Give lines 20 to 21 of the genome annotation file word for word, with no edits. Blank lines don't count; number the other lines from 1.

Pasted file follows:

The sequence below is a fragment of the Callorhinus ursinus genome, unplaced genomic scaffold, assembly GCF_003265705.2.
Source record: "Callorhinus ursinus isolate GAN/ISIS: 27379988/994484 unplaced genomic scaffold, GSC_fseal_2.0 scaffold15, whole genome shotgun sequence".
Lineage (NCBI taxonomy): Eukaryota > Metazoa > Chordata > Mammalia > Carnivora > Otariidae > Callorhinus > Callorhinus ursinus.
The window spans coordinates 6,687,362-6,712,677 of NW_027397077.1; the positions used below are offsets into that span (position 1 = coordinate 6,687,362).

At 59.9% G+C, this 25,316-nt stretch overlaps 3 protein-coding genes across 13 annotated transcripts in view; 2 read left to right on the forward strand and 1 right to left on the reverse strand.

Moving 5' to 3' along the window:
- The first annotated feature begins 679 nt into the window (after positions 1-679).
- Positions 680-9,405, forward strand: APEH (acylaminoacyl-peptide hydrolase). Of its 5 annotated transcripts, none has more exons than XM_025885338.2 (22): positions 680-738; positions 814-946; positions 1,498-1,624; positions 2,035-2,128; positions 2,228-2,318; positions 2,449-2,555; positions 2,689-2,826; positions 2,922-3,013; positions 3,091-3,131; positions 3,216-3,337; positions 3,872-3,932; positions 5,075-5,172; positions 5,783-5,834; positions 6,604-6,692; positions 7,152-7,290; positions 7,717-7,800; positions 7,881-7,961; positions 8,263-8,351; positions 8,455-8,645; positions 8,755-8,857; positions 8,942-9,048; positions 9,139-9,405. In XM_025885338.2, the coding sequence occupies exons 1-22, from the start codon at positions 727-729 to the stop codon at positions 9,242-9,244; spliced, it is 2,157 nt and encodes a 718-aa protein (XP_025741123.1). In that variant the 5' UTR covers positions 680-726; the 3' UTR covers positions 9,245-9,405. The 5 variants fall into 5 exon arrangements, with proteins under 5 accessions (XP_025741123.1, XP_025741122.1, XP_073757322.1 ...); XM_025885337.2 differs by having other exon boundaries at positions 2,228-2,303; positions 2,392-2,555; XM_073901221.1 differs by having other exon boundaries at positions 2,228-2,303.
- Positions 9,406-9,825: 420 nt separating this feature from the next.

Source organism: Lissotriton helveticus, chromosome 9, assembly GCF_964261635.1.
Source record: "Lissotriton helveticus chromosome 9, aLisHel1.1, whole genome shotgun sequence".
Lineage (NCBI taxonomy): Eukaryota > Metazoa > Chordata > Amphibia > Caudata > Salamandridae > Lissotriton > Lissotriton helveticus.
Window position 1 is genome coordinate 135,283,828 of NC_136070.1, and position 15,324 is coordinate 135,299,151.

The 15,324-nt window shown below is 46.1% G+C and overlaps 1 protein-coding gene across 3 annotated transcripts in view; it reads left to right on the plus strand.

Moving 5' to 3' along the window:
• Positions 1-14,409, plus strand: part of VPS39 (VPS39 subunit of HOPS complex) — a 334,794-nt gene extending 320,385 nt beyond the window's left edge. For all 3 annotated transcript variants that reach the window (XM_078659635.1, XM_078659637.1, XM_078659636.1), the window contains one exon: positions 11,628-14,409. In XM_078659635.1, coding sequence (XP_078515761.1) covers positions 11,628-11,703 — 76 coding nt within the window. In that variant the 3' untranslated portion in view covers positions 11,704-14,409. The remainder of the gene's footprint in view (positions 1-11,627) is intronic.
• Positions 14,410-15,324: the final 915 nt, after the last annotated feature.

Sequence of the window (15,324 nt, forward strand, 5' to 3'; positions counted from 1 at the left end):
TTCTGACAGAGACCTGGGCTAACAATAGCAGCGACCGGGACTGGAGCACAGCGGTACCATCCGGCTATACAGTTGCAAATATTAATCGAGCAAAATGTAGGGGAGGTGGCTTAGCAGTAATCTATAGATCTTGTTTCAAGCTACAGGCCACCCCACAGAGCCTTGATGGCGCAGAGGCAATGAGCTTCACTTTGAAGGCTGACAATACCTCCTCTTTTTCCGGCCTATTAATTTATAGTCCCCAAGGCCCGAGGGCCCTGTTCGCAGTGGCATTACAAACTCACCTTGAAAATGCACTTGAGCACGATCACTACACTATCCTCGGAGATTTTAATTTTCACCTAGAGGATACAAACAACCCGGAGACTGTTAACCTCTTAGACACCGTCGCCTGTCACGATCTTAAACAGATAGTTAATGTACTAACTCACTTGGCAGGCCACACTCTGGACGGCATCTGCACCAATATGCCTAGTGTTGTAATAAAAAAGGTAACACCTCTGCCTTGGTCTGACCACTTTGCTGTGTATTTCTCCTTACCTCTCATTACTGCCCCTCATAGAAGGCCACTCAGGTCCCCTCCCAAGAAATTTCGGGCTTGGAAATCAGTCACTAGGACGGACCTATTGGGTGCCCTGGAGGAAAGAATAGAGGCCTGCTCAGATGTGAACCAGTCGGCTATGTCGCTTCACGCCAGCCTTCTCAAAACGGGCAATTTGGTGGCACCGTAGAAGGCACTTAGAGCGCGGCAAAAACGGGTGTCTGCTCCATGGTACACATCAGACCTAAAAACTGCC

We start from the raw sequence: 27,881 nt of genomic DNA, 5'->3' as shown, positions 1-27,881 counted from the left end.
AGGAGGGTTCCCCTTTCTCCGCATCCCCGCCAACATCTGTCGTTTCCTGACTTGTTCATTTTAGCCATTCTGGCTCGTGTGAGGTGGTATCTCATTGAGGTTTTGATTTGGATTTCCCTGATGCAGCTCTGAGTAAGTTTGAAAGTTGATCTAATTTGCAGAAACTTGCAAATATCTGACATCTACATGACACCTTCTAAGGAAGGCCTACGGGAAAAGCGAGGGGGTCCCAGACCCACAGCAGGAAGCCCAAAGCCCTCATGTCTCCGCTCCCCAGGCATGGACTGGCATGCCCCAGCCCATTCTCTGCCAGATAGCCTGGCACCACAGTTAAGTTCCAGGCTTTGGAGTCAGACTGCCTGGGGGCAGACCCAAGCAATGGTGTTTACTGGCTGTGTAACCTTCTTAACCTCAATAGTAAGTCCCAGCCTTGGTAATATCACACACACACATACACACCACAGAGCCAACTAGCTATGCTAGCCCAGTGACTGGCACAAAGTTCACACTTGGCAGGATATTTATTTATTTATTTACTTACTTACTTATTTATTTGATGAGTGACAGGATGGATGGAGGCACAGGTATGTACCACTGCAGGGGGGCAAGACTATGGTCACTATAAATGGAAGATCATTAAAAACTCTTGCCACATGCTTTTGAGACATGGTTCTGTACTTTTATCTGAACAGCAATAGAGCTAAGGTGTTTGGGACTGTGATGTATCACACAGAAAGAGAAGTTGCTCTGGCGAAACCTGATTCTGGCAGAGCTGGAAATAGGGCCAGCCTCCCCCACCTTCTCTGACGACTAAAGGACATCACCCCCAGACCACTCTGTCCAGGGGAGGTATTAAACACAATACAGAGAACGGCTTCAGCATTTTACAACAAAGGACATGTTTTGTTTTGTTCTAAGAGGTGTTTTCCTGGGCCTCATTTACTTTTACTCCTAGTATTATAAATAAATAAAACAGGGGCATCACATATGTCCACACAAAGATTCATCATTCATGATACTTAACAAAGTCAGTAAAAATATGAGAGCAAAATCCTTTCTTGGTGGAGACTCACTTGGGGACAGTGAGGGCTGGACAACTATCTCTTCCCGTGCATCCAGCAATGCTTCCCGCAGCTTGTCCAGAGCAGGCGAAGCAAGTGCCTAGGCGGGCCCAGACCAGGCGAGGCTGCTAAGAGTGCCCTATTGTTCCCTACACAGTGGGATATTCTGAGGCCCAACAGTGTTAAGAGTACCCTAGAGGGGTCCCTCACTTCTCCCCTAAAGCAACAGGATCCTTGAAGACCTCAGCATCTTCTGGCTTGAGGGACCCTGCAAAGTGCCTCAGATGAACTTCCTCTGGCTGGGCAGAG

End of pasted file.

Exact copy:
We start from the raw sequence: 27,881 nt of genomic DNA, 5'->3' as shown, positions 1-27,881 counted from the left end.
AGGAGGGTTCCCCTTTCTCCGCATCCCCGCCAACATCTGTCGTTTCCTGACTTGTTCATTTTAGCCATTCTGGCTCGTGTGAGGTGGTATCTCATTGAGGTTTTGATTTGGATTTCCCTGATGCAGCTCTGAGTAAGTTTGAAAGTTGATCTAATTTGCAGAAACTTGCAAATATCTGACATCTACATGACACCTTCTAAGGAAGGCCTACGGGAAAAGCGAGGGGGTCCCAGACCCACAGCAGGAAGCCCAAAGCCCTCATGTCTCCGCTCCCCAGGCATGGACTGGCATGCCCCAGCCCATTCTCTGCCAGATAGCCTGGCACCACAGTTAAGTTCCAGGCTTTGGAGTCAGACTGCCTGGGGGCAGACCCAAGCAATGGTGTTTACTGGCTGTGTAACCTTCTTAACCTCAATAGTAAGTCCCAGCCTTGGTAATATCACACACACACATACACACCACAGAGCCAACTAGCTATGCTAGCCCAGTGACTGGCACAAAGTTCACACTTGGCAGGATATTTATTTATTTATTTACTTACTTACTTATTTATTTGATGAGTGACAGGATGGATGGAGGCACAGGTATGTACCACTGCAGGGGGGCAAGACTATGGTCACTATAAATGGAAGATCATTAAAAACTCTTGCCACATGCTTTTGAGACATGGTTCTGTACTTTTATCTGAACAGCAATAGAGCTAAGGTGTTTGGGACTGTGATGTATCACACAGAAAGAGAAGTTGCTCTGGCGAAACCTGATTCTGGCAGAGCTGGAAATAGGGCCAGCCTCCCCCACCTTCTCTGACGACTAAAGGACATCACCCCCAGACCACTCTGTCCAGGGGAGGTATTAAACACAATACAGAGAACGGCTTCAGCATTTTACAACAAAGGACATGTTTTGTTTTGTTCTAAGAGGTGTTTTCCTGGGCCTCATTTACTTTTACTCCTAGTATTATAAATAAATAAAACAGGGGCATCACATATGTCCACACAAAGATTCATCATTCATGATACTTAACAAAGTCAGTAAAAATATGAGAGCAAAATCCTTTCTTGGTGGAGACTCACTTGGGGACAGTGAGGGCTGGACAACTATCTCTTCCCGTGCATCCAGCAATGCTTCCCGCAGCTTGTCCAGAGCAGGCGAAGCAAGTGCCTAGGCGGGCCCAGACCAGGCGAGGCTGCTAAGAGTGCCCTATTGTTCCCTACACAGTGGGATATTCTGAGGCCCAACAGTGTTAAGAGTACCCTAGAGGGGTCCCTCACTTCTCCCCTAAAGCAACAGGATCCTTGAAGACCTCAGCATCTTCTGGCTTGAGGGACCCTGCAAAGTGCCTCAGATGAACTTCCTCTGGCTGGGCAGAG